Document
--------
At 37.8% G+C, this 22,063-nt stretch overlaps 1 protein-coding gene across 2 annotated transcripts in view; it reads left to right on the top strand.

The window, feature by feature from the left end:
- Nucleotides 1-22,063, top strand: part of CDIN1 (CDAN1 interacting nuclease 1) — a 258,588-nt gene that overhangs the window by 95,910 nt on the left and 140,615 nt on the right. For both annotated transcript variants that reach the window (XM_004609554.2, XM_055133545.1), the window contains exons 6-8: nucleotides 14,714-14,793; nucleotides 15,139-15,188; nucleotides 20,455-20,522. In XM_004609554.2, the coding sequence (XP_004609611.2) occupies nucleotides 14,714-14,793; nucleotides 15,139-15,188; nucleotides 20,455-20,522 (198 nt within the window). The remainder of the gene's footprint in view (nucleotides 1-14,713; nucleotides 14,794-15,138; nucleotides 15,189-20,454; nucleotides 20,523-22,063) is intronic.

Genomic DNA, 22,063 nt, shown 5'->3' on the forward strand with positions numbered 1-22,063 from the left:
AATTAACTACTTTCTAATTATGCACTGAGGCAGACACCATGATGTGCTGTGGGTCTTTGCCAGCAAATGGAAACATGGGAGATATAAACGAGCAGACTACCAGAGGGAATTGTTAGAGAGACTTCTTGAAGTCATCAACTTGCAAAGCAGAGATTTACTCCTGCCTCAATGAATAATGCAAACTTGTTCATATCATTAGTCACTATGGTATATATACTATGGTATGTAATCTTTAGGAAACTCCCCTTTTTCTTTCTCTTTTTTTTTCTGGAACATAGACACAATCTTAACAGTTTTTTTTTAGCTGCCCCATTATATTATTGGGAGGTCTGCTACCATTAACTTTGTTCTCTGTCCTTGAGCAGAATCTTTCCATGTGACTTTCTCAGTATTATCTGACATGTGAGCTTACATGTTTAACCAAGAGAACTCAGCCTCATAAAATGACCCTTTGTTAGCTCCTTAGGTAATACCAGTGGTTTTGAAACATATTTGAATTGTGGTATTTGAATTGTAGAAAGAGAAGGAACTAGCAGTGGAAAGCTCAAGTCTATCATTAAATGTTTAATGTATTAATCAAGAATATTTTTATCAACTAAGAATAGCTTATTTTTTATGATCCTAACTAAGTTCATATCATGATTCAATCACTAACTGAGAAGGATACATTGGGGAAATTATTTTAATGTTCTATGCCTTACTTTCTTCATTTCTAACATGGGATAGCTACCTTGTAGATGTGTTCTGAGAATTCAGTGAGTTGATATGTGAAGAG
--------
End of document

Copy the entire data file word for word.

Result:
At 37.8% G+C, this 22,063-nt stretch overlaps 1 protein-coding gene across 2 annotated transcripts in view; it reads left to right on the top strand.

The window, feature by feature from the left end:
- Nucleotides 1-22,063, top strand: part of CDIN1 (CDAN1 interacting nuclease 1) — a 258,588-nt gene that overhangs the window by 95,910 nt on the left and 140,615 nt on the right. For both annotated transcript variants that reach the window (XM_004609554.2, XM_055133545.1), the window contains exons 6-8: nucleotides 14,714-14,793; nucleotides 15,139-15,188; nucleotides 20,455-20,522. In XM_004609554.2, the coding sequence (XP_004609611.2) occupies nucleotides 14,714-14,793; nucleotides 15,139-15,188; nucleotides 20,455-20,522 (198 nt within the window). The remainder of the gene's footprint in view (nucleotides 1-14,713; nucleotides 14,794-15,138; nucleotides 15,189-20,454; nucleotides 20,523-22,063) is intronic.

Genomic DNA, 22,063 nt, shown 5'->3' on the forward strand with positions numbered 1-22,063 from the left:
AATTAACTACTTTCTAATTATGCACTGAGGCAGACACCATGATGTGCTGTGGGTCTTTGCCAGCAAATGGAAACATGGGAGATATAAACGAGCAGACTACCAGAGGGAATTGTTAGAGAGACTTCTTGAAGTCATCAACTTGCAAAGCAGAGATTTACTCCTGCCTCAATGAATAATGCAAACTTGTTCATATCATTAGTCACTATGGTATATATACTATGGTATGTAATCTTTAGGAAACTCCCCTTTTTCTTTCTCTTTTTTTTTCTGGAACATAGACACAATCTTAACAGTTTTTTTTTAGCTGCCCCATTATATTATTGGGAGGTCTGCTACCATTAACTTTGTTCTCTGTCCTTGAGCAGAATCTTTCCATGTGACTTTCTCAGTATTATCTGACATGTGAGCTTACATGTTTAACCAAGAGAACTCAGCCTCATAAAATGACCCTTTGTTAGCTCCTTAGGTAATACCAGTGGTTTTGAAACATATTTGAATTGTGGTATTTGAATTGTAGAAAGAGAAGGAACTAGCAGTGGAAAGCTCAAGTCTATCATTAAATGTTTAATGTATTAATCAAGAATATTTTTATCAACTAAGAATAGCTTATTTTTTATGATCCTAACTAAGTTCATATCATGATTCAATCACTAACTGAGAAGGATACATTGGGGAAATTATTTTAATGTTCTATGCCTTACTTTCTTCATTTCTAACATGGGATAGCTACCTTGTAGATGTGTTCTGAGAATTCAGTGAGTTGATATGTGAAGAG